Working with Kubernetes Cluster using Kubectl Part – 5 – Anatomy Api Request

deployment.yaml

apiVersion: apps/v1
kind: Deployment
metadata:
  name: hello-world
  labels:
    app: hello-world
spec:
  replicas: 4
  selector:
    matchLabels:
      app: hello-world
  template:
    metadata:
      labels:
        app: hello-world
    spec:
      containers:
      - name: hello-world
        image: gcr.io/google-samples/hello-app:1.0
        ports:
        - containerPort: 8080


pod.yaml

apiVersion: v1
kind: Pod
metadata:
  name: hello-world
spec:
  containers:
  - name: hello-world
    image: gcr.io/google-samples/hello-app:1.0
#Anatomy of an API Request
#Creating a pod with YAML
kubectl apply -f pod.yaml

#Get a list of our currently running Pods
kubectl get pod hello-world

#We can use the -v option to increase the verbosity of our request.
#Display requested resource URL. Focus on VERB, API Path and Response code
kubectl get pod hello-world -v 6 

#Same output as 6, add HTTP Request Headers. Focus on application type, and User-Agent
kubectl get pod hello-world -v 7 

#Same output as 7, adds Response Headers and truncated Response Body.
kubectl get pod hello-world -v 8 

#Same output as 8, add full Response. Focus on the bottom, look for metadata
kubectl get pod hello-world -v 9 

#Start up a kubectl proxy session, this will authenticate use to the API Server
#Using our local kubeconfig for authentication and settings
kubectl proxy &
curl http://localhost:8001/api/v1/namespaces/default/pods/hello-world | head -n 20

fg
ctrl+c

#Watch, Exec and Log Requests
#A watch on Pods will watch on the resourceVersion on api/v1/namespaces/default/Pods
kubectl get pods --watch -v 6 &

#We can see kubectl keeps the TCP session open with the server...waiting for data.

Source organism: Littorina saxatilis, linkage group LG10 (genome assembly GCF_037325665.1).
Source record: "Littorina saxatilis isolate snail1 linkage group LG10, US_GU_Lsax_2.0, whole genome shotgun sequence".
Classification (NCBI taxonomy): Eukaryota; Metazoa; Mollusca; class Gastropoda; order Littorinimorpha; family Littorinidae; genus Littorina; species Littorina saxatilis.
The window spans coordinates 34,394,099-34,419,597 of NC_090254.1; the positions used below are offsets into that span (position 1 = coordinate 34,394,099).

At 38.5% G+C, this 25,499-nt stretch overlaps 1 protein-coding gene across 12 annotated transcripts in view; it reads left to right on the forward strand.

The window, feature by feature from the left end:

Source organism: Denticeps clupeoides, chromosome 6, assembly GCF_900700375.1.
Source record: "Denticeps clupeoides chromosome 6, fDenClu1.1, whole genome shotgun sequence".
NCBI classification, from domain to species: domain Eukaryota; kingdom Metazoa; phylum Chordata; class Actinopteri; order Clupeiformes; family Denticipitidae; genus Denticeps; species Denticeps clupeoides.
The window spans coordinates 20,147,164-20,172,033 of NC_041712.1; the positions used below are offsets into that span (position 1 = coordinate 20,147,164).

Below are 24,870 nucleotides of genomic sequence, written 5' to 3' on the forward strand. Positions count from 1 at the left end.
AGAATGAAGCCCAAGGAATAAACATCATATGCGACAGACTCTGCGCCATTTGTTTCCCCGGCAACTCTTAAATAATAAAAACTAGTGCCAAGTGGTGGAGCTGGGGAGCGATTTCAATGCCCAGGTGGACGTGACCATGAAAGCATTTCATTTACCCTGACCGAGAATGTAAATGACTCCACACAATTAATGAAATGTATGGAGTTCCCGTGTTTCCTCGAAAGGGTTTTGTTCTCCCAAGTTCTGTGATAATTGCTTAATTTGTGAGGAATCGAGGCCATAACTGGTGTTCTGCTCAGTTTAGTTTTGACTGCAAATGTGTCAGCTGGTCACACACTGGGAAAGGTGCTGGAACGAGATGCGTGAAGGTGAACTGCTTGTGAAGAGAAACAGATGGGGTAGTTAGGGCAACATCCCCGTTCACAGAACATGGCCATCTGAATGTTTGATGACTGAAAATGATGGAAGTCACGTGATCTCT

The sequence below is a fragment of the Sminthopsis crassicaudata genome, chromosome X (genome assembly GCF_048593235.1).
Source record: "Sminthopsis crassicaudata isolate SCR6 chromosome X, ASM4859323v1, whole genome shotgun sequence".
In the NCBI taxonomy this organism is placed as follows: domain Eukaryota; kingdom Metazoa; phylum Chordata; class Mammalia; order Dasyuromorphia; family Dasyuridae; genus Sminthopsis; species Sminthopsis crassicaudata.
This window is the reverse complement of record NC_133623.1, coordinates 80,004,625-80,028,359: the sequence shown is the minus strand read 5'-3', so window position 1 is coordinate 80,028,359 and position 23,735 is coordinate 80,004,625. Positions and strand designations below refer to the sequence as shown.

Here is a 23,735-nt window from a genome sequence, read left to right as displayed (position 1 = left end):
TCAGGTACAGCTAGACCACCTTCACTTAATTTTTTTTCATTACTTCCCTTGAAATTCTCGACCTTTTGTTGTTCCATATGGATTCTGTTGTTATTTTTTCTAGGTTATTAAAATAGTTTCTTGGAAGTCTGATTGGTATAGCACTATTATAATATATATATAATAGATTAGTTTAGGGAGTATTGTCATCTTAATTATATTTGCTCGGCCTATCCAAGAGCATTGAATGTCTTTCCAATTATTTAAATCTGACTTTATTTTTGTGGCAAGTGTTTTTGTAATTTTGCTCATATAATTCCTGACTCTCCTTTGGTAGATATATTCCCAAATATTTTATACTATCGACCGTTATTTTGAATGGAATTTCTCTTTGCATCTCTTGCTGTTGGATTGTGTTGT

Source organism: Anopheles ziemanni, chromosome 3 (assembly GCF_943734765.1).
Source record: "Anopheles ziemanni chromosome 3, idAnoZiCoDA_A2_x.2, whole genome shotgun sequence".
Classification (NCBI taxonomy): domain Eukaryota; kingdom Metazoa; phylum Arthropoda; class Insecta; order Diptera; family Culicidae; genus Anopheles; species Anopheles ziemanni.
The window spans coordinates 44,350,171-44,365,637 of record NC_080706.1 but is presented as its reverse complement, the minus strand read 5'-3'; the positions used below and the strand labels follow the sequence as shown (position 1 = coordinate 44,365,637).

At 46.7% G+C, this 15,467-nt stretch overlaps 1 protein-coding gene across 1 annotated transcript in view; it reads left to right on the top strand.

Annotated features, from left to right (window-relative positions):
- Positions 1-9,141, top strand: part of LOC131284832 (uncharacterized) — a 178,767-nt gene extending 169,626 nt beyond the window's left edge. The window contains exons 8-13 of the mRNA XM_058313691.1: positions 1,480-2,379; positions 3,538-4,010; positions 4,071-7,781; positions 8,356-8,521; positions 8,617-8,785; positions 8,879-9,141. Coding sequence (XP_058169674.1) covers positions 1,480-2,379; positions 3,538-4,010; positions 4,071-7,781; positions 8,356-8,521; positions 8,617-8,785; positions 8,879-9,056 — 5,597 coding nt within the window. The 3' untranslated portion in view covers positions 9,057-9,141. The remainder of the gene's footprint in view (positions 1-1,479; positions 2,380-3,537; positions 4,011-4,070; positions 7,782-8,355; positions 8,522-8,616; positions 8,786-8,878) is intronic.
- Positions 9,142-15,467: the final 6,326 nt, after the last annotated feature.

netstat -plant | grep kubectl

#Delete the pod and we see the updates are written to our stdout. Watch stays, sicne we're watching All Pods in the default namespace.
kubectl delete pods hello-world

#But let's bring our Pod back...because we have more demos.
kubectl apply -f pod.yaml

#And kill off our watch
fg
ctrl+c

#Accessing logs
kubectl logs hello-world
kubectl logs hello-world -v 6

#Start kubectl proxy, we can access the resource URL directly.
kubectl proxy &
curl http://localhost:8001/api/v1/namespaces/default/pods/hello-world/log 

#Kill our kubectl proxy, fg then ctrl+c
fg
ctrl+c

#Authentication failure Demo
cp ~/.kube/config  ~/.kube/config.ORIG

#Make an edit to our username changing user: kubernetes-admin to user: kubernetes-admin1
vi ~/.kube/config

#Try to access our cluster, and we see GET on ./api/v1/namespaces/default/pods?limit=500 returns a 403. Status, failure.
kubectl get pods -v 6

#Let's put our backup kubeconfig back
cp ~/.kube/config.ORIG ~/.kube/config

#Test out access to the API Server
kubectl get pods 

#Missing resources, we can see the response code for this resources is 404...it's Not Found.
kubectl get pods nginx-pod -v 6

#Let's look at creating and deleting a deployment. We see a query for the existence of the deployment, then a 201 OK on the POST to create the deployment
kubectl apply -f deployment.yaml -v 6

#Get a list of the Deployments
kubectl get deployment 

#Clean up when we're finished. we see a DELETE 200OK and a GET 404.
kubectl delete deployment hello-world -v 6
kubectl delete pod hello-world